Adam Ruderman

Adam Ruderman

Animator, Field Worker

Adam Ruderman has been a lifelong entrepreneur, creating companies and organizations to help people, many with a social mission, some within the field of organic food and sustainable agriculture, and more recently within real estate and finance. Adam grew up in New York City where his award-winning restaurant and catering company, Herban Kitchen (1994-2004), was a pioneer in providing healthy and tasty organic meals, as well as educating the public about organic food and forging ties between local family farmers and restaurant patrons.

Adam is a creative thinker and problem solver who believes in the power of private and public enterprises to produce both financial and social returns, and to improve the world as part of their organizational mission. Adam believes that all organizations need to be responsible for their actions and create and promote sustainable practices. Adam also believes that non-profit organizations must provide real value and create self-funding mechanisms that provide streams of revenue which insure their long-term survival.

Adam received his BA in Political Economy from Williams College in 1988, and resides in Northeastern Pennsylvania with his wife, Katie, and children Jake (12), Phineas (9), and Gigi (6).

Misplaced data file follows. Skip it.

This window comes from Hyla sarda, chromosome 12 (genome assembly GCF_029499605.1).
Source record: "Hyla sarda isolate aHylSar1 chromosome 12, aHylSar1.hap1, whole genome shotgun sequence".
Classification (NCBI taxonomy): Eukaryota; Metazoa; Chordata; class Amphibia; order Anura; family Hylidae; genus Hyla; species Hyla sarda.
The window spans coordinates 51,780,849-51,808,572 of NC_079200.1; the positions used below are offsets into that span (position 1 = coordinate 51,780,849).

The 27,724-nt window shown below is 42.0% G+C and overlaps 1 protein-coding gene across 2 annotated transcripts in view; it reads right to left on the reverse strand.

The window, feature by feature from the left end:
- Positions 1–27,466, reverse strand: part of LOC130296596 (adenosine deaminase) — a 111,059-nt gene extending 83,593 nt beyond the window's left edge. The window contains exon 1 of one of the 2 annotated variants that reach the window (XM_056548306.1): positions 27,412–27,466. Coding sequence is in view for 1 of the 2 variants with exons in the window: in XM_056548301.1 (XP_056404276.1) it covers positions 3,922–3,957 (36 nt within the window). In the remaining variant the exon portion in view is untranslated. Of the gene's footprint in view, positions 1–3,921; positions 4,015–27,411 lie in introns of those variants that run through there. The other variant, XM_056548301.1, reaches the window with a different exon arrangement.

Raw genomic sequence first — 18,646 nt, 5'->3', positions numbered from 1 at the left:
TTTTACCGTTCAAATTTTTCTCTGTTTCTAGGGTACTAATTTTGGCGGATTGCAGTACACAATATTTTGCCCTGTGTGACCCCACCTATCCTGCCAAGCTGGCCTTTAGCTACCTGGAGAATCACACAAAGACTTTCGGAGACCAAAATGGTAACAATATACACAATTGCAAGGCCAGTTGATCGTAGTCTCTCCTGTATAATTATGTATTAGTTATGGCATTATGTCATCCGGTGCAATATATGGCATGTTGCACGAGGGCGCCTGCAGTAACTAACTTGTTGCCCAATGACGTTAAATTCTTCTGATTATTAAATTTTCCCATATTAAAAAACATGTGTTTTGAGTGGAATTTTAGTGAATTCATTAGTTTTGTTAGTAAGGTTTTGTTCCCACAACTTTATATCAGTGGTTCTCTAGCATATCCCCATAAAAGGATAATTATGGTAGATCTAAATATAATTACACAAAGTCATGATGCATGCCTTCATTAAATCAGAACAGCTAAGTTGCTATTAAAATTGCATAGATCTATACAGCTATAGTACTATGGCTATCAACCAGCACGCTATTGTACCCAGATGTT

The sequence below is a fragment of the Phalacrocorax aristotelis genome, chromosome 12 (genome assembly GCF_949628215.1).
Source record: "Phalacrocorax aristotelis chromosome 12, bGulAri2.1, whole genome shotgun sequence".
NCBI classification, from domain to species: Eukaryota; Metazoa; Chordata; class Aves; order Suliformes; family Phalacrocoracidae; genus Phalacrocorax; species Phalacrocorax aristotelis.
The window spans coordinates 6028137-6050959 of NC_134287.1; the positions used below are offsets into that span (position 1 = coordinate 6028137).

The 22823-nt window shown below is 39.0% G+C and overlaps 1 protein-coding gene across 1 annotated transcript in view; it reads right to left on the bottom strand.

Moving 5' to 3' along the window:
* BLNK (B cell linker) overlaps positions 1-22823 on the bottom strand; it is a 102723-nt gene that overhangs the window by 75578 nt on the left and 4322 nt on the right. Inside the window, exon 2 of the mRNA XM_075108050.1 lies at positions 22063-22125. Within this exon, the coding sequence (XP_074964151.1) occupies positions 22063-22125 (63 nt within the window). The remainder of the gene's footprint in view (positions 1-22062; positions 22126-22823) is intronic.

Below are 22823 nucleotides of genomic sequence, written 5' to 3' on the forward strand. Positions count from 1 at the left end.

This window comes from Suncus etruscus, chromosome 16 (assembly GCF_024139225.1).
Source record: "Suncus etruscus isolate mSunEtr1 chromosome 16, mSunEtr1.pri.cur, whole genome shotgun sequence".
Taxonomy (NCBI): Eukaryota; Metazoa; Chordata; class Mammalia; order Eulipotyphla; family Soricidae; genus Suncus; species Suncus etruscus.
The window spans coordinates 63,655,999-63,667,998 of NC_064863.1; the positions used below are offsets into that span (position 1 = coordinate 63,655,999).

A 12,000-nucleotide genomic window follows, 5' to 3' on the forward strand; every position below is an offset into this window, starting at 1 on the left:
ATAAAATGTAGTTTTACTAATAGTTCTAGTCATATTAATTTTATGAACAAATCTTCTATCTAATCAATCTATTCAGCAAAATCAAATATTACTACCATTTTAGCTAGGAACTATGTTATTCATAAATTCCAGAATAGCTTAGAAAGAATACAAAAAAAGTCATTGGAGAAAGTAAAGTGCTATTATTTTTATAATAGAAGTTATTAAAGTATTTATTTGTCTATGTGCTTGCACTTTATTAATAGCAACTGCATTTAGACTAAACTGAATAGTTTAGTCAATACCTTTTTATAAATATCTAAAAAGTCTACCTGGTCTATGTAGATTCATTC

Gwen Young

Gwen Young

Gwen Young is the Director of the Global Women’s Leadership Initiative at the Woodrow Wilson Center. The GWLI focuses on empowering women across the globe into leadership positions. Ms. Young recently left Africare where she was the Country Director in Senegal launching women’s economic empowerment programming. Ms. Young has worked as a legal consultant for various universities and NGOs and a Policy and Advocacy officer for global development at the Bill & Melinda Gates Foundation. An alumna of Smith College, Harvard and the University of California Davis, Martin Luther King Jr School of Law, Ms. Young has pursued a career in humanitarian relief, international development, and human rights. Her career has encompassed a comprehensive array of international organizations including MSF, International Rescue Committee, ACCION International, CARE and the Harvard Institute for International Development. Ms. Young spent over ten years living in strife-filled countries throughout Africa. As an attorney, Ms. Young has worked as a professional advocate for refugee and human rights in both corporate law settings and with the ICTY and the Kroc Institute for Peace and Justice at the University of San Diego. She also worked as a Humanitarian Affairs Advisor for Medecins Sans Frontieres (MSF) providing humanitarian law, human rights, and advocacy training in conflict ridden zones.

“To work alongside Esu and Ina is to feel their relentless passion, energy and drive to make the BARKA Foundation into a significant force for positive change. They do this 24 hours a day, 7 days a week because they are driven by a greater force which compels them to act. They work at this feverish pitch not for their own gain, but because they see the urgency of the situation and know that time is of the essence for the future of the children in this world.”

Adam Ruderman, Board Member